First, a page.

Information on dietary intake was obtained from each participant, with two non-consecutive 24-h recalls using the technologically validated USDA Automated Multiple-Pass Method (AMPM) , 8–20 days apart, and the use of age-specific food atlases. Details on the 24-h recall methods have been recently published . Information on any egg intake, eaten as a whole, partly or in recipes was assessed. The total egg intake in grams per individual over the average of two days was calculated. Total energy, total fat, dietary cholesterol and saturated fat and fiber, were calculated using the Nutrition Data System for Research (NDSR)-USDA based system, and the Greek food composition tables when needed.
2.4. Egg Frequency
The frequency of egg intake was also computed and was used for sub-analysis to account for quantity over time (egg intake in 24-h recalls × frequency of reported egg consumption). Possible responses included “never”, “1 to 3 times per month”, “once a week”, “2–4 times a week”, “5–6 times a week”, “every day”, “2 to 3 times a day”, “4 to 5 times a day”, and “5 to 6 times a day”.
2.5. Egg frequency X Quantity
Frequency of egg consumption was translated into servings per day by dividing mean reported frequency by the total days (for example 1 to 3 times per month: mean 2 times per month divided by 30 = 0.067 servings per day, and once a week = 1/7 = 0.143 servings/day). This was then multiplied by the grams that were quantified from the two 24-h recalls, to obtain a relative intake over time, and decrease variability.
2.6. Clinical and Anthropometrical Data
Cardiovascular risk factors collected, in addition to presence of hypercholesterolemia and/or hypertriglyceridemia, included information on age, smoking status, physical activity, educational level, weight, height, presence of hypercholesterolemia and or hypertriglyceridemia, presence of hypertension and presence of diabetes. Smokers included occasional and current smokers, and physical activity was based on the International Physical Activity Questionnaire (IPAQ) adapted for adults and elderly  and categorized as “sedentary”, “light”, “moderate” or “high”, based on the IPAQ score. Educational level was categorized into “low” (<6 years of schooling), “moderate” (up to 12 years of schooling) and “high” (>12 years of schooling; college or higher degree of education). Body weight (kg) and height (m) were used to calculate Body Mass Index (BMI) given by the equation weight/height2 (kg/m2).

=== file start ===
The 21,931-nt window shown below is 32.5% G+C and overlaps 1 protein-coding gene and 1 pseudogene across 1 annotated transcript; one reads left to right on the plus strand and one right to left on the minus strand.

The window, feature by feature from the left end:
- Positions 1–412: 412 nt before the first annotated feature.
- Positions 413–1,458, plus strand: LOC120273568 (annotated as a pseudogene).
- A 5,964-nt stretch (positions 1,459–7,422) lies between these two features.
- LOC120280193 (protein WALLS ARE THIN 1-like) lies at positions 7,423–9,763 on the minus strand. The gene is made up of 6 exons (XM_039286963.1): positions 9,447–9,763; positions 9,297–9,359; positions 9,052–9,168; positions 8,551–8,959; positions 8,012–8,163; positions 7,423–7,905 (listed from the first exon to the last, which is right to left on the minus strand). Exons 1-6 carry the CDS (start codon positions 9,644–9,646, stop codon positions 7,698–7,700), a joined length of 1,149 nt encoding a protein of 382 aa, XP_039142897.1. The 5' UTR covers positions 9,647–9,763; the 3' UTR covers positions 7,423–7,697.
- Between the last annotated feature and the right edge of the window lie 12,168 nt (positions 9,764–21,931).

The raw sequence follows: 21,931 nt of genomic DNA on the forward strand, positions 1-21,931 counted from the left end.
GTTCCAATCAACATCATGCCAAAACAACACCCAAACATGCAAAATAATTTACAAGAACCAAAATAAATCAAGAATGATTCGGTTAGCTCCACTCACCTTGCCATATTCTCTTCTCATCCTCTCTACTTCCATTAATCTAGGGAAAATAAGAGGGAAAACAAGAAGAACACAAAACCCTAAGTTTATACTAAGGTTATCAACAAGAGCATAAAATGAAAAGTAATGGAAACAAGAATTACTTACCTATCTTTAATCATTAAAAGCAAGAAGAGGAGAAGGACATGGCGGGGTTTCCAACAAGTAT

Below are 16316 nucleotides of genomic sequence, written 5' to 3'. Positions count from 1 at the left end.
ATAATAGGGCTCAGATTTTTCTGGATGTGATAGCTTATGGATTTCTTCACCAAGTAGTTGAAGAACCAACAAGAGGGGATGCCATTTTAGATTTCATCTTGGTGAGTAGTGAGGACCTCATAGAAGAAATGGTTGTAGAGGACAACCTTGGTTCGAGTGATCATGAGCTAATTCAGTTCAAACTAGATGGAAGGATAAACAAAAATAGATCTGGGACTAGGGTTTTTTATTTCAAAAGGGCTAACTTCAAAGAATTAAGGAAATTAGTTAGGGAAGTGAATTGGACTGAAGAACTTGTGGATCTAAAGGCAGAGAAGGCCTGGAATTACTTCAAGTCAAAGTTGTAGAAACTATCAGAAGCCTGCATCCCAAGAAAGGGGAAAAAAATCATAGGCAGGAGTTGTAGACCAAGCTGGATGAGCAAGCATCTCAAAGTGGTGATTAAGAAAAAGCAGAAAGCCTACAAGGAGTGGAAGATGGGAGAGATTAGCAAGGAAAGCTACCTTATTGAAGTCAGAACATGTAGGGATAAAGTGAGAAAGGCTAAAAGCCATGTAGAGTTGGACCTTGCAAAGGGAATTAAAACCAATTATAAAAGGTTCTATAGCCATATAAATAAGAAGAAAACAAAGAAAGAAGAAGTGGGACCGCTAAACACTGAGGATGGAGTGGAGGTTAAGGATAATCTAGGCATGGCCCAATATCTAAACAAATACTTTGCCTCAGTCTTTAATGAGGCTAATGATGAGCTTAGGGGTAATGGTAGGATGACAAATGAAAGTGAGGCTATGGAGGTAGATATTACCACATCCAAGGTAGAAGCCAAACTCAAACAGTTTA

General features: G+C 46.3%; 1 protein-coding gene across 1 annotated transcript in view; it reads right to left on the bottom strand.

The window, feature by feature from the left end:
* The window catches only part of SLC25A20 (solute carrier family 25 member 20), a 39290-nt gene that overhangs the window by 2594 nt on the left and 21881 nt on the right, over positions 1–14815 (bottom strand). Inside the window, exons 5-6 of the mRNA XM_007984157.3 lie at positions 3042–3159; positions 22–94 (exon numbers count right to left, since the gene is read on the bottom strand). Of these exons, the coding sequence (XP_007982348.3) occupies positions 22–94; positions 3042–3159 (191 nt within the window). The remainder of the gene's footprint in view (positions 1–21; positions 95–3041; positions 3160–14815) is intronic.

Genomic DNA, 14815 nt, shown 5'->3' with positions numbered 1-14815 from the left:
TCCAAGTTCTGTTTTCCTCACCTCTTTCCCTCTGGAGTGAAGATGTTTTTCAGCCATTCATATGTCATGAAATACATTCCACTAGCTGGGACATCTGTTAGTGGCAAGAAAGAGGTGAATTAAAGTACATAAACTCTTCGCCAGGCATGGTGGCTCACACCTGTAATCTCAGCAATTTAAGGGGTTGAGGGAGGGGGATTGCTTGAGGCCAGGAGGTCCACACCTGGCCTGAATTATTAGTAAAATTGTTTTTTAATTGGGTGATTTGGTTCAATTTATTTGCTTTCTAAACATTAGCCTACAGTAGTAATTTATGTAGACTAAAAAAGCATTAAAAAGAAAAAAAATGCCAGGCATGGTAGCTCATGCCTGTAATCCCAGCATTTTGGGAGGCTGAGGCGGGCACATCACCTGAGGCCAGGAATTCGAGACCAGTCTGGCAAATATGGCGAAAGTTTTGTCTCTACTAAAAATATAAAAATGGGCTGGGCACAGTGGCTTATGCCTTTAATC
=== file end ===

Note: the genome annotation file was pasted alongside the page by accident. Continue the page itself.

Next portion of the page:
2.7. Data Management
In the analysis, multiple variables had to be accounted for to decrease confounding. Adding too many variables in a model can lead to over-adjustment and increases the chance for collinearity and too many pairwise correlations between the variables need to be considered. Therefore, health related variables including, BMI, presence of hypertension, diabetes, age, IPAQ score, and total energy intake were entered in a polychoric correlation matrix for models to decrease the number of variables into specific components. This was preferred to the usual principal component analysis since the data included were a mixture of binary (e.g., hypertension: yes/no), and continuous (e.g., BMI can take any value). Polychoric correlations assume the variables are ordered measurements of an underlying continuum, based on maximum likelihood, and can range from −1 to 1 inclusive and measure the strength and direction of the association between two variables. Once the polychoric correlation matrix was obtained, an exploratory factor analysis using the matrix as input, rather than the raw variables, was performed and specific components were derived based on the degree of variation explained (which is based on the eigen value, the sum of squares of all distances for the best fit line and represents the proportion of variation that each component accounts for). No components were correlated with each other. The goal was to obtain the simplest interpretation, hence select the minimum number of components that explain a large portion of the variation.
Interpretation of the components was based on findings which variables were most strongly correlated with each component, based on their loadings (loadings >0.3 in absolute terms add to the component, >0.5 was deemed overall important). The variables that were correlated were those that the specific component was explained by.
2.8. Statistical Analysis